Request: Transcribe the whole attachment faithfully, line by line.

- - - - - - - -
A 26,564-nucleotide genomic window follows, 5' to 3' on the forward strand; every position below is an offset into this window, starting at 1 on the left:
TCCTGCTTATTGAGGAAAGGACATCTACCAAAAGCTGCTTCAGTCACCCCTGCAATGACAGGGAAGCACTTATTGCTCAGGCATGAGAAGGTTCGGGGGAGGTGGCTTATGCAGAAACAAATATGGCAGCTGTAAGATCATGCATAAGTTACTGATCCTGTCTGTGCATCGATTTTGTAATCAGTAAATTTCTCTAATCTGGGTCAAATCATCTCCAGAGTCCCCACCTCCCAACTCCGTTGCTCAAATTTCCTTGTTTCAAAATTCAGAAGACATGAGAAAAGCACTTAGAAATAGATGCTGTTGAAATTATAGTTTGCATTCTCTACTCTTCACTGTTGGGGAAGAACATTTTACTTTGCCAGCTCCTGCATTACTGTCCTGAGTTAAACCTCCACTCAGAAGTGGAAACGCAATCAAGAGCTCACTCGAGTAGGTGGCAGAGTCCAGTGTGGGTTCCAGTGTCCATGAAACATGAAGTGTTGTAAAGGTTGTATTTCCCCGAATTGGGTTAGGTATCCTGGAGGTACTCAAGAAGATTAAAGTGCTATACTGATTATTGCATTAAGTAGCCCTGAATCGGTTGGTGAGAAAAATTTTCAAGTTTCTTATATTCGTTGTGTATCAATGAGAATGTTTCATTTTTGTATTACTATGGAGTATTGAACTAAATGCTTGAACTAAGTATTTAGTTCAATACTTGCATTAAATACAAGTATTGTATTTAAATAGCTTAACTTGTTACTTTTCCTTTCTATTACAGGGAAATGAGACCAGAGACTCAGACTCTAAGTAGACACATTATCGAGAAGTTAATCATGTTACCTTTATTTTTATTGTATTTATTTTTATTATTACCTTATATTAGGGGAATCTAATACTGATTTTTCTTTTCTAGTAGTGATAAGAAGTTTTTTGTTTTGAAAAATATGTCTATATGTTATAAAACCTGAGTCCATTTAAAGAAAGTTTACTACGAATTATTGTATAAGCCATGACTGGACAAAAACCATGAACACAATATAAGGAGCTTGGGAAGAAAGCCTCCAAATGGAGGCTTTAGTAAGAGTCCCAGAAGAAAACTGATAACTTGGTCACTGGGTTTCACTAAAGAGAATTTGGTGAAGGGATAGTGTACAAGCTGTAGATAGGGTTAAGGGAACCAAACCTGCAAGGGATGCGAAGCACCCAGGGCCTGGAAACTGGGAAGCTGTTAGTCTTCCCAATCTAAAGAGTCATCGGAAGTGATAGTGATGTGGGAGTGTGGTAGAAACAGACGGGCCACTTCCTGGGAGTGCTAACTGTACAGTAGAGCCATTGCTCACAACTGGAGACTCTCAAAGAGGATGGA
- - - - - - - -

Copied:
A 26,564-nucleotide genomic window follows, 5' to 3' on the forward strand; every position below is an offset into this window, starting at 1 on the left:
TCCTGCTTATTGAGGAAAGGACATCTACCAAAAGCTGCTTCAGTCACCCCTGCAATGACAGGGAAGCACTTATTGCTCAGGCATGAGAAGGTTCGGGGGAGGTGGCTTATGCAGAAACAAATATGGCAGCTGTAAGATCATGCATAAGTTACTGATCCTGTCTGTGCATCGATTTTGTAATCAGTAAATTTCTCTAATCTGGGTCAAATCATCTCCAGAGTCCCCACCTCCCAACTCCGTTGCTCAAATTTCCTTGTTTCAAAATTCAGAAGACATGAGAAAAGCACTTAGAAATAGATGCTGTTGAAATTATAGTTTGCATTCTCTACTCTTCACTGTTGGGGAAGAACATTTTACTTTGCCAGCTCCTGCATTACTGTCCTGAGTTAAACCTCCACTCAGAAGTGGAAACGCAATCAAGAGCTCACTCGAGTAGGTGGCAGAGTCCAGTGTGGGTTCCAGTGTCCATGAAACATGAAGTGTTGTAAAGGTTGTATTTCCCCGAATTGGGTTAGGTATCCTGGAGGTACTCAAGAAGATTAAAGTGCTATACTGATTATTGCATTAAGTAGCCCTGAATCGGTTGGTGAGAAAAATTTTCAAGTTTCTTATATTCGTTGTGTATCAATGAGAATGTTTCATTTTTGTATTACTATGGAGTATTGAACTAAATGCTTGAACTAAGTATTTAGTTCAATACTTGCATTAAATACAAGTATTGTATTTAAATAGCTTAACTTGTTACTTTTCCTTTCTATTACAGGGAAATGAGACCAGAGACTCAGACTCTAAGTAGACACATTATCGAGAAGTTAATCATGTTACCTTTATTTTTATTGTATTTATTTTTATTATTACCTTATATTAGGGGAATCTAATACTGATTTTTCTTTTCTAGTAGTGATAAGAAGTTTTTTGTTTTGAAAAATATGTCTATATGTTATAAAACCTGAGTCCATTTAAAGAAAGTTTACTACGAATTATTGTATAAGCCATGACTGGACAAAAACCATGAACACAATATAAGGAGCTTGGGAAGAAAGCCTCCAAATGGAGGCTTTAGTAAGAGTCCCAGAAGAAAACTGATAACTTGGTCACTGGGTTTCACTAAAGAGAATTTGGTGAAGGGATAGTGTACAAGCTGTAGATAGGGTTAAGGGAACCAAACCTGCAAGGGATGCGAAGCACCCAGGGCCTGGAAACTGGGAAGCTGTTAGTCTTCCCAATCTAAAGAGTCATCGGAAGTGATAGTGATGTGGGAGTGTGGTAGAAACAGACGGGCCACTTCCTGGGAGTGCTAACTGTACAGTAGAGCCATTGCTCACAACTGGAGACTCTCAAAGAGGATGGA